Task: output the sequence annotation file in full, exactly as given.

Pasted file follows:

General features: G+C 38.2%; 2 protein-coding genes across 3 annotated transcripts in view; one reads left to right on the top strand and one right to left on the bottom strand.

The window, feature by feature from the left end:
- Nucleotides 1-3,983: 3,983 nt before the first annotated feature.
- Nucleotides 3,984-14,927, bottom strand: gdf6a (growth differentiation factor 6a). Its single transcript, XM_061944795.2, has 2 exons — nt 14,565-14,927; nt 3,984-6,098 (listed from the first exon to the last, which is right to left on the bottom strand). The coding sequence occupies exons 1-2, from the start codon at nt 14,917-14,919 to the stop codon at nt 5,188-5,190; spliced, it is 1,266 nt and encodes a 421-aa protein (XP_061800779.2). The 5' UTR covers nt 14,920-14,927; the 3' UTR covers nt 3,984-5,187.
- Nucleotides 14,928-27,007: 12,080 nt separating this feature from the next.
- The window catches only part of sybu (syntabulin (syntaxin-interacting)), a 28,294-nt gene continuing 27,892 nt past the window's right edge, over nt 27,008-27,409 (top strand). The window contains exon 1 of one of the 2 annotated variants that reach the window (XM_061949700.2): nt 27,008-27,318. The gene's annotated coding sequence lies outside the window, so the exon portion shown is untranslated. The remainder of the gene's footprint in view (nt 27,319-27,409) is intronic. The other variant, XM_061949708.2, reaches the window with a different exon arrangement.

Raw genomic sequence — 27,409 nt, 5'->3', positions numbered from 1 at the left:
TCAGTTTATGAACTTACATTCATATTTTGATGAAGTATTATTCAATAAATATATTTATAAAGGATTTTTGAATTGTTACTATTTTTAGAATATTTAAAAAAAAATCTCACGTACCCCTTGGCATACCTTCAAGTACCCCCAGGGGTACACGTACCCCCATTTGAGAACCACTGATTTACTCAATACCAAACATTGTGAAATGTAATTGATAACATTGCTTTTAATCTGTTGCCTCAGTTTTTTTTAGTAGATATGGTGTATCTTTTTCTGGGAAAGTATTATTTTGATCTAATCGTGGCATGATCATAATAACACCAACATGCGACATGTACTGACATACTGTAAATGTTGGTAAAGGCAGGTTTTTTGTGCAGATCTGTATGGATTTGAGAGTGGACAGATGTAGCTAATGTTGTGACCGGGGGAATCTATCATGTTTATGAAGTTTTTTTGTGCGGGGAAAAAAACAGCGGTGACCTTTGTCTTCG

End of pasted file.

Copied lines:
General features: G+C 38.2%; 2 protein-coding genes across 3 annotated transcripts in view; one reads left to right on the top strand and one right to left on the bottom strand.

The window, feature by feature from the left end:
- Nucleotides 1-3,983: 3,983 nt before the first annotated feature.
- Nucleotides 3,984-14,927, bottom strand: gdf6a (growth differentiation factor 6a). Its single transcript, XM_061944795.2, has 2 exons — nt 14,565-14,927; nt 3,984-6,098 (listed from the first exon to the last, which is right to left on the bottom strand). The coding sequence occupies exons 1-2, from the start codon at nt 14,917-14,919 to the stop codon at nt 5,188-5,190; spliced, it is 1,266 nt and encodes a 421-aa protein (XP_061800779.2). The 5' UTR covers nt 14,920-14,927; the 3' UTR covers nt 3,984-5,187.
- Nucleotides 14,928-27,007: 12,080 nt separating this feature from the next.
- The window catches only part of sybu (syntabulin (syntaxin-interacting)), a 28,294-nt gene continuing 27,892 nt past the window's right edge, over nt 27,008-27,409 (top strand). The window contains exon 1 of one of the 2 annotated variants that reach the window (XM_061949700.2): nt 27,008-27,318. The gene's annotated coding sequence lies outside the window, so the exon portion shown is untranslated. The remainder of the gene's footprint in view (nt 27,319-27,409) is intronic. The other variant, XM_061949708.2, reaches the window with a different exon arrangement.

Raw genomic sequence — 27,409 nt, 5'->3', positions numbered from 1 at the left:
TCAGTTTATGAACTTACATTCATATTTTGATGAAGTATTATTCAATAAATATATTTATAAAGGATTTTTGAATTGTTACTATTTTTAGAATATTTAAAAAAAAATCTCACGTACCCCTTGGCATACCTTCAAGTACCCCCAGGGGTACACGTACCCCCATTTGAGAACCACTGATTTACTCAATACCAAACATTGTGAAATGTAATTGATAACATTGCTTTTAATCTGTTGCCTCAGTTTTTTTTAGTAGATATGGTGTATCTTTTTCTGGGAAAGTATTATTTTGATCTAATCGTGGCATGATCATAATAACACCAACATGCGACATGTACTGACATACTGTAAATGTTGGTAAAGGCAGGTTTTTTGTGCAGATCTGTATGGATTTGAGAGTGGACAGATGTAGCTAATGTTGTGACCGGGGGAATCTATCATGTTTATGAAGTTTTTTTGTGCGGGGAAAAAAACAGCGGTGACCTTTGTCTTCG